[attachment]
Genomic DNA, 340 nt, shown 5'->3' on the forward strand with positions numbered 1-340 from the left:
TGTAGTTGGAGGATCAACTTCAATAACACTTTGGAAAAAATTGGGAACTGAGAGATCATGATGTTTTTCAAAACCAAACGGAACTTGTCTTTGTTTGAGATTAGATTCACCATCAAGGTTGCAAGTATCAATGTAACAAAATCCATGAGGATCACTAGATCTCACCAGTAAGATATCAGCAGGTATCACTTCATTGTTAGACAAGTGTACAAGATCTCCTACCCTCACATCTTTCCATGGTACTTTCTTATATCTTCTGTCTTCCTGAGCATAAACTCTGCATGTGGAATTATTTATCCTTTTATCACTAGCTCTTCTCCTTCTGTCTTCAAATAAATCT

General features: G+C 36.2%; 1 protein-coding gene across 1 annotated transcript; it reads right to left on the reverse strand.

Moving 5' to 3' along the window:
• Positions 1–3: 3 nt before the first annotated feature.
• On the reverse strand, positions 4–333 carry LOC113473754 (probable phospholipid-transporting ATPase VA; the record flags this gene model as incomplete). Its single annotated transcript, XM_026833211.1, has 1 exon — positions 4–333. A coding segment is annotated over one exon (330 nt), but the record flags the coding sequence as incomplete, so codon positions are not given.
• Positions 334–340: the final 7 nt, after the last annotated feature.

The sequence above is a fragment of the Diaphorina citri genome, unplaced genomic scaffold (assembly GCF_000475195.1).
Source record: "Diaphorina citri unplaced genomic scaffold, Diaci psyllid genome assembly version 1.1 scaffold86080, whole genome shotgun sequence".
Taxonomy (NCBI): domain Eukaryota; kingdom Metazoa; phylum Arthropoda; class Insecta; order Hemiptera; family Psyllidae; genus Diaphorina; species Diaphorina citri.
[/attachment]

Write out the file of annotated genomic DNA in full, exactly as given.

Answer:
Genomic DNA, 340 nt, shown 5'->3' on the forward strand with positions numbered 1-340 from the left:
TGTAGTTGGAGGATCAACTTCAATAACACTTTGGAAAAAATTGGGAACTGAGAGATCATGATGTTTTTCAAAACCAAACGGAACTTGTCTTTGTTTGAGATTAGATTCACCATCAAGGTTGCAAGTATCAATGTAACAAAATCCATGAGGATCACTAGATCTCACCAGTAAGATATCAGCAGGTATCACTTCATTGTTAGACAAGTGTACAAGATCTCCTACCCTCACATCTTTCCATGGTACTTTCTTATATCTTCTGTCTTCCTGAGCATAAACTCTGCATGTGGAATTATTTATCCTTTTATCACTAGCTCTTCTCCTTCTGTCTTCAAATAAATCT

General features: G+C 36.2%; 1 protein-coding gene across 1 annotated transcript; it reads right to left on the reverse strand.

Moving 5' to 3' along the window:
• Positions 1–3: 3 nt before the first annotated feature.
• On the reverse strand, positions 4–333 carry LOC113473754 (probable phospholipid-transporting ATPase VA; the record flags this gene model as incomplete). Its single annotated transcript, XM_026833211.1, has 1 exon — positions 4–333. A coding segment is annotated over one exon (330 nt), but the record flags the coding sequence as incomplete, so codon positions are not given.
• Positions 334–340: the final 7 nt, after the last annotated feature.

The sequence above is a fragment of the Diaphorina citri genome, unplaced genomic scaffold (assembly GCF_000475195.1).
Source record: "Diaphorina citri unplaced genomic scaffold, Diaci psyllid genome assembly version 1.1 scaffold86080, whole genome shotgun sequence".
Taxonomy (NCBI): domain Eukaryota; kingdom Metazoa; phylum Arthropoda; class Insecta; order Hemiptera; family Psyllidae; genus Diaphorina; species Diaphorina citri.